Publication Date

October 6, 2022

As recent debates in American history have centered the legacies of slavery and the slave trade, calls for reparations have taken on new urgency. Yet very few studies trace how individual slaving wealth capitalized over generations to the present day. This presidential address focuses on how one Liverpool slave trader orchestrated an elaborate criminal conspiracy that transformed his family’s wealth and status in the late 18th century. The heirs to that legacy now preside over a multinational company generating revenues of £740 million per year, and the family has been largely successful in erasing their forefather’s criminal ties to slaving. Meanwhile, official corporate histories falsely celebrate the family’s abolitionism as foundational to the company’s “ethical” mission. A more obvious target for reparations seemingly would be difficult to find. However, the shape those reparations should take is complicated by African complicity in slaving and wealth building, structural inequalities in contemporary legal institutions, and a startling modern-day connection to the Black Lives Matter movement.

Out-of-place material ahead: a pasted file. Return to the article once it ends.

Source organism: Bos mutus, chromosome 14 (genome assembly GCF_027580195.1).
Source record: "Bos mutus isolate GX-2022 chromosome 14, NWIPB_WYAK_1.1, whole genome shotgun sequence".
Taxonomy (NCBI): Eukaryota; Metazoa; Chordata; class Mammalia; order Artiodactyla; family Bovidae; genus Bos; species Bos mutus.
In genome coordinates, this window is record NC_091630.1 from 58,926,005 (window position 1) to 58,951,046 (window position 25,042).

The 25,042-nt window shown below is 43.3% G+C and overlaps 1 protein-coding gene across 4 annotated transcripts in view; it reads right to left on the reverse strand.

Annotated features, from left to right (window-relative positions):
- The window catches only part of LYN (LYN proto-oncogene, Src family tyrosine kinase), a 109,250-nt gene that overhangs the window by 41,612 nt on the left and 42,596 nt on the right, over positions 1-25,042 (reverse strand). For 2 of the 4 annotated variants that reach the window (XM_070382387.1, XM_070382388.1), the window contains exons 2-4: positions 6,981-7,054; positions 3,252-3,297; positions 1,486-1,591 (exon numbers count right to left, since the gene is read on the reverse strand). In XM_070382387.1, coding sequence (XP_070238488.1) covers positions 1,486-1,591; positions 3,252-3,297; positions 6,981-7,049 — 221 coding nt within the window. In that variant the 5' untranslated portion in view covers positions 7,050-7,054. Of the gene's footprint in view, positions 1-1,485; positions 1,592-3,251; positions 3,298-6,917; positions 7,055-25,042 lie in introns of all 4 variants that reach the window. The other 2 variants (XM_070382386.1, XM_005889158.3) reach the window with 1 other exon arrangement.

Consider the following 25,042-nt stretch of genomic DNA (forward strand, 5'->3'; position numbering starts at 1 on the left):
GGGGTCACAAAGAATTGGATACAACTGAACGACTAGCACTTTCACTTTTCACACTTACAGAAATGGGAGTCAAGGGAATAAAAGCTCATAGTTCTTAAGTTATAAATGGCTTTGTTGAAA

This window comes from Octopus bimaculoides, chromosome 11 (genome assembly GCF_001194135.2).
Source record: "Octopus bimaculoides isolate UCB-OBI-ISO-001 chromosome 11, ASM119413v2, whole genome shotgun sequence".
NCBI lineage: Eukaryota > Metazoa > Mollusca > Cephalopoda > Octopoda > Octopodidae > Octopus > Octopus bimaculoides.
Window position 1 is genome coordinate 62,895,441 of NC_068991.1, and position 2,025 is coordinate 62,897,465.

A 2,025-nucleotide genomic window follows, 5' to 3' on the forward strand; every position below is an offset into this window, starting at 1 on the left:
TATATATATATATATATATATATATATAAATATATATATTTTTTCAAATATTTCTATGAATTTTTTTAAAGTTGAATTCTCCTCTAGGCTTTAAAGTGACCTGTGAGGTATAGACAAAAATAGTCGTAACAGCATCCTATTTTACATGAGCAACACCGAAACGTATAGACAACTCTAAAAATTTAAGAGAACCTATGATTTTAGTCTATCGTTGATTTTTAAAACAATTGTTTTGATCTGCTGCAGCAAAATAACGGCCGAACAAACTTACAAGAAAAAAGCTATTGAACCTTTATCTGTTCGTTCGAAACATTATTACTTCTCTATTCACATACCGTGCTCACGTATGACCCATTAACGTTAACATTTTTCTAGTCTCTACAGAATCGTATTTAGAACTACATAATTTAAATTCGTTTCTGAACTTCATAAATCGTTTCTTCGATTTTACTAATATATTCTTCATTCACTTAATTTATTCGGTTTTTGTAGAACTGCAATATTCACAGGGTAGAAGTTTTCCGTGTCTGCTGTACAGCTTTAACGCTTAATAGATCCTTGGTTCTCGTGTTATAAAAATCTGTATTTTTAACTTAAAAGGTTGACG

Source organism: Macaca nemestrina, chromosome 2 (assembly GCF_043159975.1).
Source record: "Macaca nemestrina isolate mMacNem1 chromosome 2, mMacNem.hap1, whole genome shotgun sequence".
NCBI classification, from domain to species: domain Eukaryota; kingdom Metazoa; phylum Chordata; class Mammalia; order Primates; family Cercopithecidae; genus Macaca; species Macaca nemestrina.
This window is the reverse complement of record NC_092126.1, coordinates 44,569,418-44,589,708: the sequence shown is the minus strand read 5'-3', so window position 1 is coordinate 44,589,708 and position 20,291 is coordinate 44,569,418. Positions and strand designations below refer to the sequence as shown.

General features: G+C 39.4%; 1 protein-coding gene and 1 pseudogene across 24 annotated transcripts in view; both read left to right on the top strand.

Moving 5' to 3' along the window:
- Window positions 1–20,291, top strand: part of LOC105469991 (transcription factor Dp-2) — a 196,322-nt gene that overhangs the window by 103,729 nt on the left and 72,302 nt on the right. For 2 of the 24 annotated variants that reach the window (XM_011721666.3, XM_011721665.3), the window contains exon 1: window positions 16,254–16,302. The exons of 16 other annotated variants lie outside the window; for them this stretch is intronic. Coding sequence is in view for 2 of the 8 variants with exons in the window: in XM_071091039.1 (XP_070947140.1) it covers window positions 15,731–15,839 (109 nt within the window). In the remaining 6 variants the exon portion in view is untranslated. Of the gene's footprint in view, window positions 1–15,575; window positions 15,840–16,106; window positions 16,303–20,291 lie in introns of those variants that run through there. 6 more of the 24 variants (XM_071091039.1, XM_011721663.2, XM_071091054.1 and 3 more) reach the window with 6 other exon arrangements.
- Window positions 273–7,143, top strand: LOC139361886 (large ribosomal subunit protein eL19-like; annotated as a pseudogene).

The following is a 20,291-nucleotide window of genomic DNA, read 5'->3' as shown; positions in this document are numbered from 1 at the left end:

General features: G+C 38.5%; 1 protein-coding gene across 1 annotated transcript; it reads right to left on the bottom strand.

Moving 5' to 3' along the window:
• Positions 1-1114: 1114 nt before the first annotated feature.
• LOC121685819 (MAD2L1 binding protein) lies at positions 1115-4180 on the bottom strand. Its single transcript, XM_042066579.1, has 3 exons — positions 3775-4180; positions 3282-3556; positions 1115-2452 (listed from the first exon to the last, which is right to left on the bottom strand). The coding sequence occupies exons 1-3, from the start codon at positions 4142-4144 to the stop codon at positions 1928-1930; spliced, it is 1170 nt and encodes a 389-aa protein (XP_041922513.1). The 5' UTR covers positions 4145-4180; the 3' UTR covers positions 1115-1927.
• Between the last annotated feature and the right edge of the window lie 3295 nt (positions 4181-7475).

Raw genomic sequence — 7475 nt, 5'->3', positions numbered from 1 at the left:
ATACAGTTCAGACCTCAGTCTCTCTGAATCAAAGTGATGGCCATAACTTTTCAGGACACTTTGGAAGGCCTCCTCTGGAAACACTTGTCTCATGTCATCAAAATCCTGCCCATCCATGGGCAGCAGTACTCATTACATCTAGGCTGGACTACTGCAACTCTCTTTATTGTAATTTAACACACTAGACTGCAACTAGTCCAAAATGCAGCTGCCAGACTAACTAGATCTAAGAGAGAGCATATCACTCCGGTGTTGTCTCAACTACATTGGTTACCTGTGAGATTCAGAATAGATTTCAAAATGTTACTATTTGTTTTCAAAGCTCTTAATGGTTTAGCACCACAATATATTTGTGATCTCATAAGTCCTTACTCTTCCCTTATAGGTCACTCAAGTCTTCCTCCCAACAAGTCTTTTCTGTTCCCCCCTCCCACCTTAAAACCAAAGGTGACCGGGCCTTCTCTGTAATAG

A photo of the Edward Colston statue standing upright combined with a photo of the statue's pedestal covered with Black Lives Matter signs

In 2020, activists toppled the statue of Edward Colston into the Bristol Harbor during protests over the murder of George Floyd. Simon Cobb/Wikimedia Commons/CC0 1.0; Caitlin Hobbs/Wikimedia Commons/CC BY 3.0

The presidential address will take place on Friday, January 6, 2023, from 5:30 p.m. to 6:30 p.m. in the Philadelphia Marriott Downtown, Grand Ballroom Salon E.

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James H. Sweet
James H. Sweet

University of Wisconsin-Madison